Eating Yourself Strong
Guest Post by Ben Greenfield, Author of BEYOND TRAINING
I always talk about the need to constantly learn, to evolve, to listen to your body, to invest in your knowledge & education and to never be "too smart for the classroom".
I'd like to introduce you to my friend, fitness & lifestyle expert, Ben Greenfield.
Ben is also a Coach of mine. I've invested in private coaching for changes in my nutrition, lifestyle, training and more, all in accordance with my blood work. I'm excited to have Ben talk about nutrition in this guest post.
Pay attention as Ben breaks down many fallacies and talks about how what is happening on the inside of your body often times does NOT reflect what we see on the outside of the body aka your physical appearance.
I'll let Ben take it from here.......
I have to admit that I cringe inside when I hear a thick-armed aged veteran of the weight room turn to a young neophyte in the gym and tell them…
…”Kid, you want muscle?”
The skinny guy leans in and nods vigorously and the grizzled strength Yoda continues…
…”Eat everything in sight and lift heavy stuff.”
Ok, I know you’re not an idiot if you’re reading this.
I know that you realize that muscles need a serious amount of calories if you want to get them seriously swole.
But when you inspect the dietary recommendations of some of the most famous strength coaches on the face of the planet, you see the same, standard orthodox advice to eat calorie-dense foods ad libitum, including peanut butter and jelly sandwiches, canned tuna fish, ice cream, subway sandwiches and meat and eggs, no matter what the sources. Lots and lots of meat and eggs.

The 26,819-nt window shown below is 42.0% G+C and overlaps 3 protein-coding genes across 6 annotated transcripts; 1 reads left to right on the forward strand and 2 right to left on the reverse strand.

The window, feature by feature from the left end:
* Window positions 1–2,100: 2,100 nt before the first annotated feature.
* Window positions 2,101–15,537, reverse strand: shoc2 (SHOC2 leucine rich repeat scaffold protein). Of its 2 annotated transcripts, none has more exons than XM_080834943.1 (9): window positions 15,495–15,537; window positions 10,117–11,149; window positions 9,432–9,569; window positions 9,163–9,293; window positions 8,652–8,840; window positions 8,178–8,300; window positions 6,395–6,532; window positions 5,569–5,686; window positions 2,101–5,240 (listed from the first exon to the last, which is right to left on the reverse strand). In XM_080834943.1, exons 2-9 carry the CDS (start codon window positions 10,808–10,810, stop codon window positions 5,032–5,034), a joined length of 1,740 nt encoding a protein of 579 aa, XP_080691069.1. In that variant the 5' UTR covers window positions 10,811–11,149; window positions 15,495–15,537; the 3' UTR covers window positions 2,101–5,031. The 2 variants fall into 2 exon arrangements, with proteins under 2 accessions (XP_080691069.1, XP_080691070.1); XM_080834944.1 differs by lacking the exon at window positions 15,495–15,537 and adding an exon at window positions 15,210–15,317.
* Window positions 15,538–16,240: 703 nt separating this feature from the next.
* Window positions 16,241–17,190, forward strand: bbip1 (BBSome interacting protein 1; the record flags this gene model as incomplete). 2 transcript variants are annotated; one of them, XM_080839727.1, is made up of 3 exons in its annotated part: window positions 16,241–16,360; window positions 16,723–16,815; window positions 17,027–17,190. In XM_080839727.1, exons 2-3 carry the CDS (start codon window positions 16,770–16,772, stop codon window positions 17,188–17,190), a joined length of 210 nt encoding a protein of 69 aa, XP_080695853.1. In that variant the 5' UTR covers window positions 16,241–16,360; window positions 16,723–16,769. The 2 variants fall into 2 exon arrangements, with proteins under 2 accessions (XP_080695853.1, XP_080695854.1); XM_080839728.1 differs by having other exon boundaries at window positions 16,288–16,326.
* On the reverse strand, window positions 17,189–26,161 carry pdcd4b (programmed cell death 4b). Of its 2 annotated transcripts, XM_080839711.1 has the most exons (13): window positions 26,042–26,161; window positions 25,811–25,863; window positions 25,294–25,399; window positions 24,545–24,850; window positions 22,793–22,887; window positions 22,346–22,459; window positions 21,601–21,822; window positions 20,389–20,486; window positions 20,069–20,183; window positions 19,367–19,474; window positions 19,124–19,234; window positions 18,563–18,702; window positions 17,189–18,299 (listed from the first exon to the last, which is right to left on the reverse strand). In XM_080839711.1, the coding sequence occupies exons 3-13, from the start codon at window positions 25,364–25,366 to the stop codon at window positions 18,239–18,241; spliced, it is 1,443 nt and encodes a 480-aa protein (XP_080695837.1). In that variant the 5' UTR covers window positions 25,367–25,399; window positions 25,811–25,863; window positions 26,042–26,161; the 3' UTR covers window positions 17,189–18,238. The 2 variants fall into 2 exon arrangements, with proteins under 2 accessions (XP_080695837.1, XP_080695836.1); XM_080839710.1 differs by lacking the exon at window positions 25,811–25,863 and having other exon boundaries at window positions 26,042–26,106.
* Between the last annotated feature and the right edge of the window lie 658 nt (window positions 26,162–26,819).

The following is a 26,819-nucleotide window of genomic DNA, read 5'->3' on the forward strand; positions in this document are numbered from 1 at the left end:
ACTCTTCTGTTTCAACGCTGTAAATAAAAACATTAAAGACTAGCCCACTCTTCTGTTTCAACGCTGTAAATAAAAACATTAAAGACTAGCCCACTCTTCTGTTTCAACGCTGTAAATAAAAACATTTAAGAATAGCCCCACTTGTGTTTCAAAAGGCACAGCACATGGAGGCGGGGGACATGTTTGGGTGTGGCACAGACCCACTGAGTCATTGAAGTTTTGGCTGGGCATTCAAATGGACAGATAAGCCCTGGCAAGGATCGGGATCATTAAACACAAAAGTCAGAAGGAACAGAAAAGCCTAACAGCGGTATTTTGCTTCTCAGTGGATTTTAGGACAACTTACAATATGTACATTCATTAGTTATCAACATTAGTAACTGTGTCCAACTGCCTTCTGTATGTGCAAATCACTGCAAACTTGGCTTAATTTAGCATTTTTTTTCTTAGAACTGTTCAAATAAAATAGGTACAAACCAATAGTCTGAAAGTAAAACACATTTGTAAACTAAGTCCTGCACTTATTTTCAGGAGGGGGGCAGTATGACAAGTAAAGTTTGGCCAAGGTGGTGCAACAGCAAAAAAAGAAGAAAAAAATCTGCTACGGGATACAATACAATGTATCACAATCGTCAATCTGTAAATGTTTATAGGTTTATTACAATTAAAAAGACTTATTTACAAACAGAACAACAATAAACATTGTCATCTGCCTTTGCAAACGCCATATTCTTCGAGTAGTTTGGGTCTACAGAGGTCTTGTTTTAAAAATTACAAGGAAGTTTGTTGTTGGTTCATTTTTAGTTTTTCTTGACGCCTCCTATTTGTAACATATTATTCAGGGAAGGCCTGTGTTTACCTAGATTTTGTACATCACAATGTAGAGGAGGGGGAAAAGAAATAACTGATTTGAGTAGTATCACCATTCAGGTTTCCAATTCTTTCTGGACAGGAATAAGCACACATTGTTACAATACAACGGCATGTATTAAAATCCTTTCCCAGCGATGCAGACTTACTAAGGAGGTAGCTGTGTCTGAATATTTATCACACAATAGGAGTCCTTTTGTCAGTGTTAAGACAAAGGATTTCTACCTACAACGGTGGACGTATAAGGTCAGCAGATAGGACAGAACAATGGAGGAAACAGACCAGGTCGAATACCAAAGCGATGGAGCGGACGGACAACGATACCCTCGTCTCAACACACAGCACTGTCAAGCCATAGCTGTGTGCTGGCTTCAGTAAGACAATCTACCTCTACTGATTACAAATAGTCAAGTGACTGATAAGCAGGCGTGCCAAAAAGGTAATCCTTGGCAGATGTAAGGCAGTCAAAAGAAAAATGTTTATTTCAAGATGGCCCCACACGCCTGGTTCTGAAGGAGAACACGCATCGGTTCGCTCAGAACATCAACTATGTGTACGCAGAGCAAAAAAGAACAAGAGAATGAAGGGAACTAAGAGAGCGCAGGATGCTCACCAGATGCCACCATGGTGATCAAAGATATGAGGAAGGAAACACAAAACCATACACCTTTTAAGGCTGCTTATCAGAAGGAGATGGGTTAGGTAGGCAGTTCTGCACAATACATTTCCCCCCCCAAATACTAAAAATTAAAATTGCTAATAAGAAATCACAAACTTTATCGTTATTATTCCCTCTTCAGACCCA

[youtube width="640" height="360"]https://www.youtube.com/watch?v=nf4HMQAbss0[/youtube]
Here’s what: eating for strength is not just about being strong for the next thee years of your life.
It’s about having muscle, vitality, health, libido, clean arteries and low inflammation for the rest of your life.
And frankly, you’re simply going to be one of those people who looks like a Greek god or goddess on the outside but is dying on the inside unless you consider not just the calorie density of your strength-building foods, but also the health and the nutrient density.
That’s right – the old, grizzled strong guy at the gym most likely has sludge in his arteries and an increasingly bad back.
But that can all be avoided if you make the right dietary choices when you’re shoving thousands of calories down the hatch.
You can eat like a pig without destroying your body.
I could write an entire book on the consideration of the qualities of the food that you put in your body and the science behind this stuff.
Actually, I have. It’s called “Beyond Training”, because (duh) it goes into everything that goes above and beyond just training.